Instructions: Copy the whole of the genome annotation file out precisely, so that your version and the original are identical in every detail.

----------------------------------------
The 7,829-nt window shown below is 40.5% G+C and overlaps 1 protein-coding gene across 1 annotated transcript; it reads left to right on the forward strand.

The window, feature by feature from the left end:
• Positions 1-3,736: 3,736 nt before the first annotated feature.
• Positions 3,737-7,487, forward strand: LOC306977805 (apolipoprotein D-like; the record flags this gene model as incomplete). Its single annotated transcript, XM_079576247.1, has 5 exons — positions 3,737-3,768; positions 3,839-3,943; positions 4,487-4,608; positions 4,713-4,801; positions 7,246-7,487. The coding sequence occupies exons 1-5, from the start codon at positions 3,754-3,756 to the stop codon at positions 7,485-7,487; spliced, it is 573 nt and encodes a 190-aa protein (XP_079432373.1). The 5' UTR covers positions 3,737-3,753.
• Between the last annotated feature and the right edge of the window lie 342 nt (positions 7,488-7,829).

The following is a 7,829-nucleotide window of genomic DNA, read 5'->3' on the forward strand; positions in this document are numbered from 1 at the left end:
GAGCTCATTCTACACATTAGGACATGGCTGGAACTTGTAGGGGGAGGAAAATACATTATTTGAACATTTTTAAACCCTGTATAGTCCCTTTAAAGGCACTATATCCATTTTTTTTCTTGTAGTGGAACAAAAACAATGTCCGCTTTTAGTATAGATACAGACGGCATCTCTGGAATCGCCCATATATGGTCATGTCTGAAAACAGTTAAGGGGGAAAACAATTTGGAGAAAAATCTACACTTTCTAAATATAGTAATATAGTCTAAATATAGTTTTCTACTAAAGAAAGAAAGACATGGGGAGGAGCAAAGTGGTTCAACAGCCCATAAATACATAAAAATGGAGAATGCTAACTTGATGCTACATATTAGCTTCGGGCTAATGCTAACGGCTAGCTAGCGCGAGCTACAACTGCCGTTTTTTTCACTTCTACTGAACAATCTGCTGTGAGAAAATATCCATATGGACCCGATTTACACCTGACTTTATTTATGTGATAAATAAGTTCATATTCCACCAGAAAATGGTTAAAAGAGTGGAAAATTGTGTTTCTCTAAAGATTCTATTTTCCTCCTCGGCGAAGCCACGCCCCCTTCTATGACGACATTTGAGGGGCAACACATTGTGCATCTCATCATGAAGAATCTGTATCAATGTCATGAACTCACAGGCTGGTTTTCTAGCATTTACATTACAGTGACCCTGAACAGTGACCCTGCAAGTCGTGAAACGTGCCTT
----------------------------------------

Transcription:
The 7,829-nt window shown below is 40.5% G+C and overlaps 1 protein-coding gene across 1 annotated transcript; it reads left to right on the forward strand.

The window, feature by feature from the left end:
• Positions 1-3,736: 3,736 nt before the first annotated feature.
• Positions 3,737-7,487, forward strand: LOC306977805 (apolipoprotein D-like; the record flags this gene model as incomplete). Its single annotated transcript, XM_079576247.1, has 5 exons — positions 3,737-3,768; positions 3,839-3,943; positions 4,487-4,608; positions 4,713-4,801; positions 7,246-7,487. The coding sequence occupies exons 1-5, from the start codon at positions 3,754-3,756 to the stop codon at positions 7,485-7,487; spliced, it is 573 nt and encodes a 190-aa protein (XP_079432373.1). The 5' UTR covers positions 3,737-3,753.
• Between the last annotated feature and the right edge of the window lie 342 nt (positions 7,488-7,829).

The following is a 7,829-nucleotide window of genomic DNA, read 5'->3' on the forward strand; positions in this document are numbered from 1 at the left end:
GAGCTCATTCTACACATTAGGACATGGCTGGAACTTGTAGGGGGAGGAAAATACATTATTTGAACATTTTTAAACCCTGTATAGTCCCTTTAAAGGCACTATATCCATTTTTTTTCTTGTAGTGGAACAAAAACAATGTCCGCTTTTAGTATAGATACAGACGGCATCTCTGGAATCGCCCATATATGGTCATGTCTGAAAACAGTTAAGGGGGAAAACAATTTGGAGAAAAATCTACACTTTCTAAATATAGTAATATAGTCTAAATATAGTTTTCTACTAAAGAAAGAAAGACATGGGGAGGAGCAAAGTGGTTCAACAGCCCATAAATACATAAAAATGGAGAATGCTAACTTGATGCTACATATTAGCTTCGGGCTAATGCTAACGGCTAGCTAGCGCGAGCTACAACTGCCGTTTTTTTCACTTCTACTGAACAATCTGCTGTGAGAAAATATCCATATGGACCCGATTTACACCTGACTTTATTTATGTGATAAATAAGTTCATATTCCACCAGAAAATGGTTAAAAGAGTGGAAAATTGTGTTTCTCTAAAGATTCTATTTTCCTCCTCGGCGAAGCCACGCCCCCTTCTATGACGACATTTGAGGGGCAACACATTGTGCATCTCATCATGAAGAATCTGTATCAATGTCATGAACTCACAGGCTGGTTTTCTAGCATTTACATTACAGTGACCCTGAACAGTGACCCTGCAAGTCGTGAAACGTGCCTT